A friend of mine, Eric Johnson, recommended the book Christian Spirituality: Five Views of Sanctification, which was edited by Donald Alexander (1988). Representatives from Lutheran (Gerhard Forde), Reformed (Sinclair Ferguson), Wesleyan (Laurence W Wood), Pentecostal (Russell P. Splitter), and Contemplative (E. Glenn Hinson) traditions were represented. Each author provided an explanation of how their tradition, from their viewpoint, understands the process of sanctification. Each of the other authors then offered a response to the primary essays.
Unsurprisingly, I found myself resonating with both the Lutheran and Reformed viewpoints. I had already heard excellent things about Forde's chapter on the Lutheran view of sanctification. As I anticipated, his was a grace saturated chapter. He views sanctification as an issue of getting used to our justification and so, in the words of Luther, "to progress is to begin again" or as Jerry Bridges might say, "we need to preach the gospel to ourselves every day. Ferguson was clearly grounded in the Calvinist, reformed tradition. Strong emphases were placed upon the sacraments, the Word, and union with Christ.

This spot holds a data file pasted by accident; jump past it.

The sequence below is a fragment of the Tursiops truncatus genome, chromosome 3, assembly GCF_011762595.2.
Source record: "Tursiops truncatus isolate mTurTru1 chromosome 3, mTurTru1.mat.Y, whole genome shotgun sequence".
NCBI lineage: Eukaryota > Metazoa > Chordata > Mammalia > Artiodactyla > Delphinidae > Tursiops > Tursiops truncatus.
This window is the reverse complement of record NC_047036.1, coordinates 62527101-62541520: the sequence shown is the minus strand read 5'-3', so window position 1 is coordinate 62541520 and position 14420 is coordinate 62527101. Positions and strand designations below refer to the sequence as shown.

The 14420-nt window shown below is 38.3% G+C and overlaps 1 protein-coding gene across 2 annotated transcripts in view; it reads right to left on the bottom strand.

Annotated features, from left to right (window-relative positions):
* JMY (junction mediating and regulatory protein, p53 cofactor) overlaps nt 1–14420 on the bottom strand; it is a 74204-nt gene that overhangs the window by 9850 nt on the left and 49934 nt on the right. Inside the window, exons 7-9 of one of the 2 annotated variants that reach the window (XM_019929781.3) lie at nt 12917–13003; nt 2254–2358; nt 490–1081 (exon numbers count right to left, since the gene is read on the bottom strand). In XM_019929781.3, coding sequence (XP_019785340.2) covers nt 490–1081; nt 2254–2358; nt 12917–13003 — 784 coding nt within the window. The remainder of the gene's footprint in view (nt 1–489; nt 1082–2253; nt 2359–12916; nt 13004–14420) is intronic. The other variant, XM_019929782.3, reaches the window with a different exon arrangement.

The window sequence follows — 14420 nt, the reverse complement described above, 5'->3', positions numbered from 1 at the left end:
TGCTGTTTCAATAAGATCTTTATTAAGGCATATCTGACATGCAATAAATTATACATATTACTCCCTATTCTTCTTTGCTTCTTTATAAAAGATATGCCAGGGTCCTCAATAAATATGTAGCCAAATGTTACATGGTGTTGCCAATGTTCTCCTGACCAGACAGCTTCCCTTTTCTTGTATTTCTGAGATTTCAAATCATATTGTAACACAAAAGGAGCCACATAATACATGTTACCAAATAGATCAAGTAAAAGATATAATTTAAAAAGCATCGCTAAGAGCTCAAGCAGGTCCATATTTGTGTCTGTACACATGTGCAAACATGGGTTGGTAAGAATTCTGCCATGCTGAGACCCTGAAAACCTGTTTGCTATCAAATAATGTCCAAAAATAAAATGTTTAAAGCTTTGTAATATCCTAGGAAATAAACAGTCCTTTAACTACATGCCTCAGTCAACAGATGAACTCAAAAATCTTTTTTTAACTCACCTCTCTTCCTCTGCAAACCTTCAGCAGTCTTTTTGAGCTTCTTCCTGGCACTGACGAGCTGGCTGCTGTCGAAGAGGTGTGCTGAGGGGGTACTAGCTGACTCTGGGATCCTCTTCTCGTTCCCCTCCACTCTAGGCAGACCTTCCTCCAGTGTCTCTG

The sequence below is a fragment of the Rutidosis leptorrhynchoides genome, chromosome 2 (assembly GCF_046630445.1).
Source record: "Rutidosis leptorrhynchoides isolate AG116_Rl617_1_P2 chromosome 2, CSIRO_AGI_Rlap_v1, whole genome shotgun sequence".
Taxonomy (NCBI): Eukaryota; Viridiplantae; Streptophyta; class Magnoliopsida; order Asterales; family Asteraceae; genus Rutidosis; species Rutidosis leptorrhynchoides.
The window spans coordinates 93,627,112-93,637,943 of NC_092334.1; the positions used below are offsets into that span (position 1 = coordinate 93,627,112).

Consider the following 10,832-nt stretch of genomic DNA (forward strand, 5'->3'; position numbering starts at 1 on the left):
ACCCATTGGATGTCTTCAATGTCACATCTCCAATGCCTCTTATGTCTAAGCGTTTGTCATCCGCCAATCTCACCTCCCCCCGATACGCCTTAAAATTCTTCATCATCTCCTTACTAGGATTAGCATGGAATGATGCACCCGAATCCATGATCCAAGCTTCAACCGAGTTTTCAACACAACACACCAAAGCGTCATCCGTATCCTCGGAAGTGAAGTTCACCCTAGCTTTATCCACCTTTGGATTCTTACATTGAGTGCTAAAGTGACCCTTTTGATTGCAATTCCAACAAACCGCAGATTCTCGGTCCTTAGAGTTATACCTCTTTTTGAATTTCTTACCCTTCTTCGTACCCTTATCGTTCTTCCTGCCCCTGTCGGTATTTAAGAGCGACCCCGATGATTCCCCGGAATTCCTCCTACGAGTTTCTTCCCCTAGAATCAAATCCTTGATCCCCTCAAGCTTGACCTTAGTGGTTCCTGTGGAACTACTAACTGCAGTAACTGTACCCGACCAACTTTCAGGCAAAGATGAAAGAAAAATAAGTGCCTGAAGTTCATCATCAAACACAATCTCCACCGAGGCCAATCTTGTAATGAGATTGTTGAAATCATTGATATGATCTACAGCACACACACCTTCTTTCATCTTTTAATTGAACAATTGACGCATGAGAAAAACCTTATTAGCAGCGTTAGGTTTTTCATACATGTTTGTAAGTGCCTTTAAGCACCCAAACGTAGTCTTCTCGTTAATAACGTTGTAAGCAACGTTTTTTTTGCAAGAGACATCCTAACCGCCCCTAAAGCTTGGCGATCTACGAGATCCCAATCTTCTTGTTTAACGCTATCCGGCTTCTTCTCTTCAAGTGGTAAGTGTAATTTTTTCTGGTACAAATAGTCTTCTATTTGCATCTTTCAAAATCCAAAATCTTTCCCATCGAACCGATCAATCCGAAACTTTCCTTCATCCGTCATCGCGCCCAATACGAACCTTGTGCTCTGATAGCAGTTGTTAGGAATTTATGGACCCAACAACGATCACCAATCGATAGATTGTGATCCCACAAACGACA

The Wesleyan and Pentecostal traditions made much less sense to me, at least in terms of how I understand scripture. Both talk about a strong move toward holiness, which is a good thing, but they seem to be very man centered in their understanding. Further, each speaks about the notion of second blessing or a second filling of the Spirit, for which I see no scriptural support. To me, these viewpoints leave people feeling hopeless.
I need to spend more time contemplating the contemplative tradition. One of the things I have appreciated about the contemplative tradition is that there is a focus on the affective or "carditive" aspects of faith rather than just the cognitive aspects. We could all grow by understanding the emotional side of the faith better.
On the whole, this is a good book to help people think through what does sanctification mean. Several of the essays are compelling and allow the reader to think about what does sanctification actually mean, hopefully to make a biblically informed decision.